Aigai (Aeolis)

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Αἰγαί, Αἰγαῖαι (in Ancient Greek)
Eleven meters high, the facade of the market hall is still standing
Facade of Aigai's market hall
Aigai (Aeolis) is located in Turkey
Aigai (Aeolis)
Shown within Turkey
Alternative nameAigaiai
LocationYuntdağı Köseler, Manisa Province, Turkey
Coordinates38°49′52″N 27°11′19″E / 38.83111°N 27.18861°E / 38.83111; 27.18861Coordinates: 38°49′52″N 27°11′19″E / 38.83111°N 27.18861°E / 38.83111; 27.18861
Site notes
Public accessYes

Aigai, also Aigaiai (Ancient Greek: Αἰγαί or Αἰγαῖαι; Latin: Aegae or Aegaeae; Turkish: Nemrutkale or Nemrut Kalesi), was an ancient Greek, later Roman (Ægæ, Aegae), city and bishopric in Aeolis. Aegae is mentioned by both Herodotus[1] and Strabo[2] as being a member of the Aeolian dodecapolis. It was also an important sanctuary of Apollo. Aigai had its brightest period under the Attalid dynasty, which ruled from nearby Pergamon in the 3rd and 2nd century BC.

The remains of the city are located near the modern village of Yuntdağı Köseler in Manisa Province, Turkey. The archaeological site is situated at a rather high altitude almost on top of Mount Gün (Dağı), part of the mountain chain of Yunt (Dağları).


Plan of Aigai drawn by Richard Bohn in 1889

Initially the city was a possession of the Lydian Empire and later the Achaemenid Empire when it conquered the former. In the early third century BC it became part of the Kingdom of Pergamon.[citation needed] It changed hands from Pergamon to the Seleucid Empire, but was recaptured by Attalus I of Pergamon in 218 BC.[3]

In the war between Bithynia and Pergamon, it was destroyed by Prusias II of Bithynia in 156 BC. After a peace was brokered by the Romans, the city was compensated with hundred talents.[4] Under the rule of Pergamon a market building and a temple to Apollo were constructed.

In 129 BC the Kingdom of Pergamon became part of the Roman Empire. The city was destroyed by an earthquake in 17 AD and received aid for reconstruction from emperor Tiberius.[5]

Ecclesiastical History[edit]

Ægæ was important enough in the Roman province of Asia Prima to become one of the many suffragans of its capital Ephesus's Metropolitan Archbishopric; but it as to fade.

Titular see[edit]

The diocese was nominally restored in 1933 as titular bishopric.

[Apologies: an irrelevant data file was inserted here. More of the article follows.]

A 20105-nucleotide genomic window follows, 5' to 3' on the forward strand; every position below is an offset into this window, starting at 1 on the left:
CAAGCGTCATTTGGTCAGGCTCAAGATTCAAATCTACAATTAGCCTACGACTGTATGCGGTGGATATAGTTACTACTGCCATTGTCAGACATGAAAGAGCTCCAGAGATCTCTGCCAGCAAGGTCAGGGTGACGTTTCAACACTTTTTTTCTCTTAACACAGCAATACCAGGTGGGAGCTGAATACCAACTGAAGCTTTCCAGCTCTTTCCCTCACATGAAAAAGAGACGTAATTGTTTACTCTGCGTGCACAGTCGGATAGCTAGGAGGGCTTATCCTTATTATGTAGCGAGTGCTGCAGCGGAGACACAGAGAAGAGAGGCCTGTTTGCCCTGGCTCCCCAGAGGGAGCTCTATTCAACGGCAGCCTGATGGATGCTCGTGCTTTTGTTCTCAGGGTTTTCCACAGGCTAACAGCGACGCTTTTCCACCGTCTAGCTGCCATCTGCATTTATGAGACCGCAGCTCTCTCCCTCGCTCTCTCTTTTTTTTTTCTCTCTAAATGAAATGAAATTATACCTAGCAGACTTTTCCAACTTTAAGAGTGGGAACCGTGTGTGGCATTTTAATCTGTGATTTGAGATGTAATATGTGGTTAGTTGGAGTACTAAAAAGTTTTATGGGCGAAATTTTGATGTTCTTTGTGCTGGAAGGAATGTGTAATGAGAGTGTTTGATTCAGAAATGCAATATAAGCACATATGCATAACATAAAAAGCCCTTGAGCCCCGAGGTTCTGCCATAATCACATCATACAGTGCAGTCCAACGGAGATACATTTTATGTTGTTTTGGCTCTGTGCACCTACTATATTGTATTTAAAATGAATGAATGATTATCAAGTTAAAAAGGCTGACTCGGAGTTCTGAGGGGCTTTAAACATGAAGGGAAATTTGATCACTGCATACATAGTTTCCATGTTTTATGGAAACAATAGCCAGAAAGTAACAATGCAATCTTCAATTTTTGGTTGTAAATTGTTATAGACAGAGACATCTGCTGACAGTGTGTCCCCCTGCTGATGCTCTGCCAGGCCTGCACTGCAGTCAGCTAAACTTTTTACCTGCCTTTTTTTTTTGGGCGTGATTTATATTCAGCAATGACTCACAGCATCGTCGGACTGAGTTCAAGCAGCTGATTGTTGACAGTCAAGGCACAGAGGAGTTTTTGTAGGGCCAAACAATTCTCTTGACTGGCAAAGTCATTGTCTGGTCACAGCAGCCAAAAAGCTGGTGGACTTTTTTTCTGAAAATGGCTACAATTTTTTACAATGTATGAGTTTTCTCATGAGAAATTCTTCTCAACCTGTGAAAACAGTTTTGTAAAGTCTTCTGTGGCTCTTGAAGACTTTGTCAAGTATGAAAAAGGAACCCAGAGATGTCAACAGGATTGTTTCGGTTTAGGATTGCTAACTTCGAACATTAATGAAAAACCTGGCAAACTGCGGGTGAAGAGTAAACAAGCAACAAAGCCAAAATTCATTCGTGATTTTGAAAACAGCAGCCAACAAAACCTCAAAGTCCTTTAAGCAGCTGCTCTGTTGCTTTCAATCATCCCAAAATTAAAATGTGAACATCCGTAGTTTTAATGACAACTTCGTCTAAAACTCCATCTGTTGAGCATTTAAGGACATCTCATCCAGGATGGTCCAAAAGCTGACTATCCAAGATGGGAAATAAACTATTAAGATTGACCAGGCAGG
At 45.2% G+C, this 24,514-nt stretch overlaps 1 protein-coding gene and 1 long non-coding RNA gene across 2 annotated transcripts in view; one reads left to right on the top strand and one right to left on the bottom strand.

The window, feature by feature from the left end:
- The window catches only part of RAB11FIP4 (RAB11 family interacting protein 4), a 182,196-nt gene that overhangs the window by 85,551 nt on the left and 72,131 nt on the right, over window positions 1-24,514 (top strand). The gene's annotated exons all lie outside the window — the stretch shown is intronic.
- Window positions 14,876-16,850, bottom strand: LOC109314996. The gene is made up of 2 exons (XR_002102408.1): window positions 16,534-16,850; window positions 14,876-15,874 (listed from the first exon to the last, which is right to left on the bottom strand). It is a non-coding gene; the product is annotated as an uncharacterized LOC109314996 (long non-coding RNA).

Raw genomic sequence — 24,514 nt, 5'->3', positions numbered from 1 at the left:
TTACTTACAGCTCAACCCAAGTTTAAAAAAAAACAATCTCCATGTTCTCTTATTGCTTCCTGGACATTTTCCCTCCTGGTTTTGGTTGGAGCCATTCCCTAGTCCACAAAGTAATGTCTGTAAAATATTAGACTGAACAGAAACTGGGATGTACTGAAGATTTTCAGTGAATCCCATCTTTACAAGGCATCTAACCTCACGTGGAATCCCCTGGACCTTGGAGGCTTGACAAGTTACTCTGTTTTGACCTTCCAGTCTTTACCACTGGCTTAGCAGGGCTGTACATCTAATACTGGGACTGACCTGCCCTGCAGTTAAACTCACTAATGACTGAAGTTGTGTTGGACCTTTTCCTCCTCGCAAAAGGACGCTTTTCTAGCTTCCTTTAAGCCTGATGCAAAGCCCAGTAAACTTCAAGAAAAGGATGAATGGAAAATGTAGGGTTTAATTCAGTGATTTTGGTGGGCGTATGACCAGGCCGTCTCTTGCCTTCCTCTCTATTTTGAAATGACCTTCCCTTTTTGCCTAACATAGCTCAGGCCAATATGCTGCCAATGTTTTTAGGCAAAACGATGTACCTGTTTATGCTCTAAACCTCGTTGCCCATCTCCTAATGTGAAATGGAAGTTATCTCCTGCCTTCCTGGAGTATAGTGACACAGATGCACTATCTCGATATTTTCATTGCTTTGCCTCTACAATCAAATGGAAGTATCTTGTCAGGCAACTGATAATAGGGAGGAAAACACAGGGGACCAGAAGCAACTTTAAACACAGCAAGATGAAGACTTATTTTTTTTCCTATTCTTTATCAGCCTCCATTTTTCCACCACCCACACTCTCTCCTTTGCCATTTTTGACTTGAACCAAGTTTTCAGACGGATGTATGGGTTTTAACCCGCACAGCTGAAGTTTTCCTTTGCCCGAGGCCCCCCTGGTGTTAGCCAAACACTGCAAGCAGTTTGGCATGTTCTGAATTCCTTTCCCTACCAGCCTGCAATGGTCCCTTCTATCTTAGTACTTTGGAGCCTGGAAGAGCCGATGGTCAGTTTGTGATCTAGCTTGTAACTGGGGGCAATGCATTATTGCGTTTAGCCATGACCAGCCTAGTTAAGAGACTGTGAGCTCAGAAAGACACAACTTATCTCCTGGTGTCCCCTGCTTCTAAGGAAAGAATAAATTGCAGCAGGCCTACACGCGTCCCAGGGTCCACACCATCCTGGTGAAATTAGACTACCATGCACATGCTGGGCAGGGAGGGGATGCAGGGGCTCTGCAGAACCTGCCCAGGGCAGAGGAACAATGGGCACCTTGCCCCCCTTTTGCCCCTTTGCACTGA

It has sat vacant for decades, having had the following incumbents, all of the lowest (episcopal) rank :

  • Titular Bishop Gérard-Marie Coderre (1951.07.05 – 1955.02.03)
  • Titular Bishop Marius Paré (1956.02.07 – 1961.02.18)
  • Titular Bishop Cornélio Chizzini, Sons of Divine Providence (F.D.P.) (1962.04.12 – 1978.05.26)



The city is situated on a plateau at the summit of the steep Gün Dağı mountain, which can be climbed from the north. The plateau is surrounded by a wall with a length of 1.5 kilometers. On the eastern side are the remains of the three-story indoor market with a height of 11 meters and a length of 82 meters. The upper floor of the Hellenistic building was renovated in Roman times.[6] The partially overgrown remains of many other buildings are scattered over the site. These include the acropolis which is laid out in terraces, a Macellum, a gymnasium, a bouleuterion and the foundations of three temples.[7]

About five kilometers to the east the foundations of a sanctuary of Apollo are found on the banks of the river which flows around the ruins. It was an Ionic order peripteros temple from the first century BC. A cella which is six meters high and three monoliths still remain.[6][7]

Excavation history[edit]

The first western visitors of Aigai were William Mitchell Ramsay and Salomon Reinach in 1880. They reported about their visit in the Journal of Hellenic Studies[8] and the Bulletin de Correspondance Hellénique.[9] They were followed by Richard Bohn and Carl Schuchhardt, who examined the site as a part of the excavations in Pergamon.[10]

Since 2004 the site is being excavated by Ersin Doğer of Ege University in Izmir.[11] By 2010 the access road, the bouleuterion, the odeon, shops, numerous water pipes and large parts of the market hall were uncovered. For the coming years it is planned to re-erect the market hall's facade with the original stones.[citation needed]

In 2016, archaeologists discovered a mosaic depicting the god Poseidon. The mosaic was found in the frigidarium part of the ancient bath. The bottom part of the mosaic contains partly ruined inscription in Greek: "Greetings to all of you bathing." Archaeologists believe that it dates back to the 3rd or 4th century B.C.[12]

In 2018, archaeologists unearthed a Macellum, which is an ancient meat and fish market.[13]


  1. ^ Herodotus, Histories 1.149
  2. ^ Strabo, Geographica 13.3.5
  3. ^ Polybius, The Histories 5.77
  4. ^ Polybius, The Histories 33.13
  5. ^ Tacitus, Annals 2.47
  6. ^ a b Mehling, Marianne (1993). Knaurs Kulturführer in Farbe: Türkei (in German). München: Droemer Knaur. p. 451. ISBN 9783426262931.
  7. ^ a b Lang, Gernot (2003). Klassische antike Stätten Anatoliens (in German). Norderstedt: Books on Demand. p. 37. ISBN 9783833000683.
  8. ^ Ramsay, W. M. (1881). "Contributions to the History of Southern Aeolis". The Journal of Hellenic Studies. 2: 271–308. JSTOR 623569.
  9. ^ Reinach, Salomon (1881). "Une forteresse grecque à Nimroud-Kalessi". Bulletin de Correspondance Hellénique (in French). 5 (5): 131–136. doi:10.3406/bch.1881.4245.
  10. ^ Schuchhardt, C., Bohn, R. (1889). Altertümer von Aegae. Berlin: G. Reimer.
  11. ^ Excavation web site (in Turkish)
  12. ^ Ancient Poseidon mosaic found in Turkey’s Adana
  13. ^ Meat and fish market unearthed in ancient city of Aigai

Sources and external links[edit]